Finding comfort in my identity

By Luis Ortiz
Chicago, IL

When I moved to the United States from Mexico, one of the things that surprised me the most was the locker rooms. In 2011, I came to Chicago from my home in Mexico City for a vacation with my family. After a week, my father went home, and I was told by my mother that we would not be returning with him. I had to learn to adapt to the United States as an immigrant and learn a new reality that would not include my father and his family.

To add to my personal confusion, I discovered something important in the locker room: I was attracted to guys. My dad raised me Catholic, which led me to believe that I was destined to go to hell. When I told my family, they were not pleased: my mother, a fundamentalist non-denominational Christian, took it very badly. We became distant, and we had several arguments that made my life very bitter. During the summer before freshman year of high school, I contemplated the idea of suicide or running away, but I never attempted to do anything about it. 

What saved me was my relationship with God. I started taking church a lot more seriously, especially when I adopted my mother’s faith, wondering how I could identify as bisexual and also believe in my religion. I started doing research and realized that there were others like me. Though the Bible can be very vague when it comes to certain rules, it’s very clear that same-sex relations are a sin. However, God would not send humans to hell for being attracted to men, simply because it is not under our control. Yet, it is like any temptation that this world possesses, which one must try really hard to stay away from. The Lord knows that we are not perfect; yet people struggle to empathize with the challenges that others face.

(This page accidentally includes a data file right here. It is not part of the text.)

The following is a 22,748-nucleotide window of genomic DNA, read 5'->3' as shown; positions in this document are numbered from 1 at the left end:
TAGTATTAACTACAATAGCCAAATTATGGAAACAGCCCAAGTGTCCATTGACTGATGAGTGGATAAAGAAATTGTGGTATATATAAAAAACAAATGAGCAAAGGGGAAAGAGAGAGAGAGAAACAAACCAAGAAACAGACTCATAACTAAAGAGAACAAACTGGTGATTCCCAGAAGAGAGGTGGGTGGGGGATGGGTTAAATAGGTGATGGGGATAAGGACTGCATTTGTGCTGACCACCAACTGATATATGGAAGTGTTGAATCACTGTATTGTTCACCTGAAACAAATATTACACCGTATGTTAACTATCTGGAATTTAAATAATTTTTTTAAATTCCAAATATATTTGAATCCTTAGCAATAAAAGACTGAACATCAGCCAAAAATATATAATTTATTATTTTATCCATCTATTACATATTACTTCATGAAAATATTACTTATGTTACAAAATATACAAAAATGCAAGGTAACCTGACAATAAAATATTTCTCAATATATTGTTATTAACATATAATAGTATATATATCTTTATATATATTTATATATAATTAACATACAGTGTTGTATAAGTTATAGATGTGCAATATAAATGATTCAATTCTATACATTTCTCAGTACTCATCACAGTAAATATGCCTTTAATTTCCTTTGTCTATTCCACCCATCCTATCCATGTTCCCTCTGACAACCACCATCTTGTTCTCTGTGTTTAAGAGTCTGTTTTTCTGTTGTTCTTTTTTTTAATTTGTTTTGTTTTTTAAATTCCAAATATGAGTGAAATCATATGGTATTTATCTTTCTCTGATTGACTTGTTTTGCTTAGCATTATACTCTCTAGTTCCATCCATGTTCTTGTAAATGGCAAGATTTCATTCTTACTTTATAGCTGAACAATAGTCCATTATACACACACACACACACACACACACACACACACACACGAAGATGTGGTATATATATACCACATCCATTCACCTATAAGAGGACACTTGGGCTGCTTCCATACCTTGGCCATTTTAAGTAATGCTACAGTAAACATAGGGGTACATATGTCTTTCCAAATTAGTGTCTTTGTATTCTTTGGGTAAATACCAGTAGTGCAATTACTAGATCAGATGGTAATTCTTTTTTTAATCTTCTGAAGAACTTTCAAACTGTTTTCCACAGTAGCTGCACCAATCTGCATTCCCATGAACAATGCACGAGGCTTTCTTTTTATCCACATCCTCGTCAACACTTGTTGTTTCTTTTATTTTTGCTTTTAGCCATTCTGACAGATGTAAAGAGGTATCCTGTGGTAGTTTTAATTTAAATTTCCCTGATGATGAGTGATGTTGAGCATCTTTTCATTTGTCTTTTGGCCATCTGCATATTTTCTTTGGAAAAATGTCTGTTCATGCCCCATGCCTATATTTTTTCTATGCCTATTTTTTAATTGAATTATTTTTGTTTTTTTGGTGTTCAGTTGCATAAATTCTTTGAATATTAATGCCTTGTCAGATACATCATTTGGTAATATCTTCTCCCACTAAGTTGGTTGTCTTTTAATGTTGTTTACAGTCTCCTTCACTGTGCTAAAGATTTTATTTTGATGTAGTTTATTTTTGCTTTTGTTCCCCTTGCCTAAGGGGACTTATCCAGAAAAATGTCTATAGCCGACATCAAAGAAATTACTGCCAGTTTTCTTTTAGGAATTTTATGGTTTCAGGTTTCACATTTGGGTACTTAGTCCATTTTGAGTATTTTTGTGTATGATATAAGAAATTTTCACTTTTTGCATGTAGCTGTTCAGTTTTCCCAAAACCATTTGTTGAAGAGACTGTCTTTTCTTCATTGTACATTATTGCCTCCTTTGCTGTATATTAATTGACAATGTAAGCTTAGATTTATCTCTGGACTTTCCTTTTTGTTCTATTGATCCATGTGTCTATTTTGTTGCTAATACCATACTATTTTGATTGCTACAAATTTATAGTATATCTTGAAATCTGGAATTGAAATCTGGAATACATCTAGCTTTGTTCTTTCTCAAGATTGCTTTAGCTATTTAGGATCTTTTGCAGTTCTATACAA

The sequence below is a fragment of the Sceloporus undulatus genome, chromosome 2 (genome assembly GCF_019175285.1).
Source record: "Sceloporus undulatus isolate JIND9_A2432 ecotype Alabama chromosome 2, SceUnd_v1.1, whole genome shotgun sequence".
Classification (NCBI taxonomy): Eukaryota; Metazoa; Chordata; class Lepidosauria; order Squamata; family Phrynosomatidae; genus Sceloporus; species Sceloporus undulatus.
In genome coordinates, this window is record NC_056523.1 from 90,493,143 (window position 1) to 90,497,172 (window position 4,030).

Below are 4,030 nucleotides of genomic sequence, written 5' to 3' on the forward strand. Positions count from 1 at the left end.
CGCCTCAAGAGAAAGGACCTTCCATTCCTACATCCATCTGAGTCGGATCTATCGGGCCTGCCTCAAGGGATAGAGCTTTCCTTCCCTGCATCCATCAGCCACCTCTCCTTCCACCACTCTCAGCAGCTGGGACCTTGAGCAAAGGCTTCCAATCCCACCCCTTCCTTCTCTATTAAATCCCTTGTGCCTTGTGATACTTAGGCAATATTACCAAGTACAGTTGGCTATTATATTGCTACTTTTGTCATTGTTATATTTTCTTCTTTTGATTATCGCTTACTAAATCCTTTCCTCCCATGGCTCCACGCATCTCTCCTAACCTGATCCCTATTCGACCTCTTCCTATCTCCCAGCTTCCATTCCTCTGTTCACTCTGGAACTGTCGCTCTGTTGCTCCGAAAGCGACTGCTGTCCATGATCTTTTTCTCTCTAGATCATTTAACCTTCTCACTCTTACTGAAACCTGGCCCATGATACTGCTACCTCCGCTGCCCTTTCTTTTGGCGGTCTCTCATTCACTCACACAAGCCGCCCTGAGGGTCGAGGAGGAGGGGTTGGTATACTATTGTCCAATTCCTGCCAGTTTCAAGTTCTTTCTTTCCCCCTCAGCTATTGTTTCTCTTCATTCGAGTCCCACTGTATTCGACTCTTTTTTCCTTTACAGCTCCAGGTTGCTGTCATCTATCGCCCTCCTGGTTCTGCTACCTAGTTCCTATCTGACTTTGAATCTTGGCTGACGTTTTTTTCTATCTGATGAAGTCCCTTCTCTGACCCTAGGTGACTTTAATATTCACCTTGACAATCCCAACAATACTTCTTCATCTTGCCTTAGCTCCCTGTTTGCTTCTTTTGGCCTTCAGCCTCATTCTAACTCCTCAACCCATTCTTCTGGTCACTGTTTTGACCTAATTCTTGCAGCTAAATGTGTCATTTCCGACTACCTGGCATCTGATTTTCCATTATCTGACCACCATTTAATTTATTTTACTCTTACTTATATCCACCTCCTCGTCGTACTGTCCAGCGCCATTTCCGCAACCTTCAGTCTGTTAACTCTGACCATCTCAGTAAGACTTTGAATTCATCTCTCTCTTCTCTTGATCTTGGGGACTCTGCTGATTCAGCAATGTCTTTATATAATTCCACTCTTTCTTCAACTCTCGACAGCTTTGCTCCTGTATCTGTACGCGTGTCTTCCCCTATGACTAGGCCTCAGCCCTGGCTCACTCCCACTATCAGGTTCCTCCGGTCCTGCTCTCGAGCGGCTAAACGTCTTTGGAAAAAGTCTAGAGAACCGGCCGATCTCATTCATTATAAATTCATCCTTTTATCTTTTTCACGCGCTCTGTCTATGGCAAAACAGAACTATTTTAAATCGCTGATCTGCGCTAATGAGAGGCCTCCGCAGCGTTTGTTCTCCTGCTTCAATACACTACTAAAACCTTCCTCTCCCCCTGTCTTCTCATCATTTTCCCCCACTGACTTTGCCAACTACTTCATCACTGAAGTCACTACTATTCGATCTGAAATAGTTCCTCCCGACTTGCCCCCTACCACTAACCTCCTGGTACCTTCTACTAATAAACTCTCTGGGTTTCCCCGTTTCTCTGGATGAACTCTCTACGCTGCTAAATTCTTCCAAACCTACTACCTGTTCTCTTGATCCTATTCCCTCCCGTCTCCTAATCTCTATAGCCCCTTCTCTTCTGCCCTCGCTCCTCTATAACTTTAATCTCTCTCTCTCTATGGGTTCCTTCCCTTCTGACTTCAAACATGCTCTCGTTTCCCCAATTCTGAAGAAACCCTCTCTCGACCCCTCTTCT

I never realized how important this empathy was until a terrorist shooting happened at a gay club in Orlando earlier this year. It made me realize how much hate really plagues this world—not only with the shooter, but with those who claim to be Christian as well. The Westboro Baptist Church is an example of how Christians can be hateful. When the shooting happened, they sprung up to declare a gospel of hate that encouraged murder, which is the opposite of what their God said in Exodus 20: “Thou shalt not murder.” They claimed that this was the judgement of the Lord upon the United States, a nation no longer under God.

But there is no clause in the Bible that says that we must laugh at the suffering of others. In fact, in Proverbs 24:17 it says that we must not rejoice in the pain of the sinner, but in the changes of their hearts. At the end of the day, people are always going to suffer, but it is not our jobs as Christians to hate the world. We must be a light in this world and love it just as much as Christ did.

This is how I identify with Christianity. There are many views out there, but with extensive research, I have come to this conclusion. My life is one thousand times harder because of the many aspects to my identity, but at the same time, it makes me appreciate how precious life is. Usually, people give up their views and surrender to whatever forces pressure them, but for me, my identity is who I am, who I strive to be, and who I will be. I know that in the end, only God can judge us.

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